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MARK R. HENRY, MIKE CHAPPELL
1: Corporal machine gunner
An infantry battalion's heavy weapons company would normally have eight .30cal water-cooled M1917A1 machine guns. This GI cradles one of these weapons - which weighs 41 lbs (18.6kg) with water in the jacket. The M1917A1 and the lighter air-cooled M1919 were functionally almost identical, though the more awkward tripod and the water jacket of the 1917 model allowed sustained defensive fire. The corporal section leader wears the later pattern HBT shirt with long, unpleated pockets, and the new HBT trousers with thigh cargo pockets (both the shirt and trouser pockets could hold the new K-ration box). He displays no rank insignia, and is identifiable only by his role as gunner, his pistol belt and holstered .45 automatic.
2: Private second gunner
Like his crewmates he wears a second pattern HBT shirt. The blackened metal '13-star' buttons used on HBTs - sometimes known as the 'Starburst of Freedom' design - were sometimes later replaced by standard drab green plastic buttons. While not popular, this large-mesh helmet netting would last most of the war as an issue item. His footwear is the latest in specially designed jungle boots; while lacking in support their lightness and quick drying made them attractive to many GIs. (An ankle-length version was also seen in use.) The Browning tripod weighs 52lbs (23.6kg); he also carries an all-purpose ammunition bag (its LTD fasteners suggesting a locally made 'custom' example), an M1 carbine and its two-magazine pouch, and an entrenching tool.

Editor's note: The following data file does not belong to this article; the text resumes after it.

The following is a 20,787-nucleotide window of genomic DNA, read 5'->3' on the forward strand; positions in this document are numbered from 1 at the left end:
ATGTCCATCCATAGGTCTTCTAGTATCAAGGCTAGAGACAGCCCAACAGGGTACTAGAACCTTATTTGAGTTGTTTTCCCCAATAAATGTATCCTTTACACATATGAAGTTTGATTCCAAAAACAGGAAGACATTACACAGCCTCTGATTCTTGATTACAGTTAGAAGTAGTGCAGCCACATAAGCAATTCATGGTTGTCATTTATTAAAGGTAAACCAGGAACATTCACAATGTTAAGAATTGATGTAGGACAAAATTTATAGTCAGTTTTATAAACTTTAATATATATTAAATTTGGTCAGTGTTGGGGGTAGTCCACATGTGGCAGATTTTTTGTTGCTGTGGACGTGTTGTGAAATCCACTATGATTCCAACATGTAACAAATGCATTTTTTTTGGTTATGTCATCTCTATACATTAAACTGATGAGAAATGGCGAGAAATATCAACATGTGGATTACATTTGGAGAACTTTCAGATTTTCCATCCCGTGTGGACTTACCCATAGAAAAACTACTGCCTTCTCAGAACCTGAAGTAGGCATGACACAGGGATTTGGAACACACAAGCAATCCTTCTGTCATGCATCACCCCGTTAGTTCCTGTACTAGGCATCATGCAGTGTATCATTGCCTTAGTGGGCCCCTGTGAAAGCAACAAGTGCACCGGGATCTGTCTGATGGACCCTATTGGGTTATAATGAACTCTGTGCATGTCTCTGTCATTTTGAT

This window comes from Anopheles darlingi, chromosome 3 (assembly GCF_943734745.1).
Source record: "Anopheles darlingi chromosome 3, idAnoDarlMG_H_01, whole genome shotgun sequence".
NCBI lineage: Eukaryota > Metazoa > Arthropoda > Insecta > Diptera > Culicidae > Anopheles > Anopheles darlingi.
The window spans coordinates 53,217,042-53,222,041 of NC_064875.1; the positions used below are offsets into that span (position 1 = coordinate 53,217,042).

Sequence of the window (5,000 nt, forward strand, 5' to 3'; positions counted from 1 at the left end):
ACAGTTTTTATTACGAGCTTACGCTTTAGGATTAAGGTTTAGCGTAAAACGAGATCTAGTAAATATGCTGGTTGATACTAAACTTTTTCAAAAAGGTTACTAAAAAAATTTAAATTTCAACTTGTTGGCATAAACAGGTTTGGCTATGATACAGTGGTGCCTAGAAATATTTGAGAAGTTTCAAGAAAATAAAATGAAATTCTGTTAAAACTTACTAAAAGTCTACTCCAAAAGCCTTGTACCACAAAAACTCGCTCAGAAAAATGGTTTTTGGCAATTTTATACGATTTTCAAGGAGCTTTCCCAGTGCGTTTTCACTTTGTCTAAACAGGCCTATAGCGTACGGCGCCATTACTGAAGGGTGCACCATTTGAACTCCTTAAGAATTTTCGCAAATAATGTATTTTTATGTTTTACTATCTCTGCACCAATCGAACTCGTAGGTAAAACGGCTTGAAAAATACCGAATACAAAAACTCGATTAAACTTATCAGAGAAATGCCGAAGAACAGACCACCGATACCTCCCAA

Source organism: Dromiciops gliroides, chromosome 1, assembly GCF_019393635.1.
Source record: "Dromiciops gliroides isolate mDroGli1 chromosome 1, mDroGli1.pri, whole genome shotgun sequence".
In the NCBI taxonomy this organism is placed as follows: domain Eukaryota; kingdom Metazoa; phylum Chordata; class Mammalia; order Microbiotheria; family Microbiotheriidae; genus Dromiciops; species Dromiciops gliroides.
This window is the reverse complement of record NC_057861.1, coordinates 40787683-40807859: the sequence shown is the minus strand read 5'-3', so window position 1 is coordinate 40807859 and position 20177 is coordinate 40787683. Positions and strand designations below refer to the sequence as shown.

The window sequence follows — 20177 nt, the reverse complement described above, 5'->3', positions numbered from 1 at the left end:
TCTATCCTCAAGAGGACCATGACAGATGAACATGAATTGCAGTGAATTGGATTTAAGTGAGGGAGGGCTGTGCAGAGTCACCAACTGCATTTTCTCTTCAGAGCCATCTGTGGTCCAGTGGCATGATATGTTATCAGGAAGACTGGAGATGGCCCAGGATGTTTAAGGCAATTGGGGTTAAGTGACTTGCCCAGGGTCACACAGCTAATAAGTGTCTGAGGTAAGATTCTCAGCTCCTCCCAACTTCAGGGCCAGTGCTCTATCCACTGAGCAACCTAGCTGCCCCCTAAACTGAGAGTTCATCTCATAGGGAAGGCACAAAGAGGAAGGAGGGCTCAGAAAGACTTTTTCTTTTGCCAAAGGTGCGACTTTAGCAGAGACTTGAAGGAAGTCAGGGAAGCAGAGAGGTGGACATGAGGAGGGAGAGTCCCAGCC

3: Private ammunition bearer
Two or more men would be assigned to carry ammunition for a machine gun; each can carried 250 belted rounds and weighed 5lbs (.2kg). Old World War I vintage wooden boxes were also still in limited use, but this steel box was the standard (and has remained in US Army use with few changes to this day). This GI is wearing the standard mid-war HBTs - unusually, with leggings - and is using one of several similar patterns of issue machete to cut trail. Clips for his Garand are carried in his web rifle belt and a use-and-throw-away cotton bandoleer; the bayonet would hang on his left hip. These M1936 web suspenders were commonly discarded in the Pacific; here he has a MkIIA1 grenade fixed to one - GIs sometimes used tape to secure them.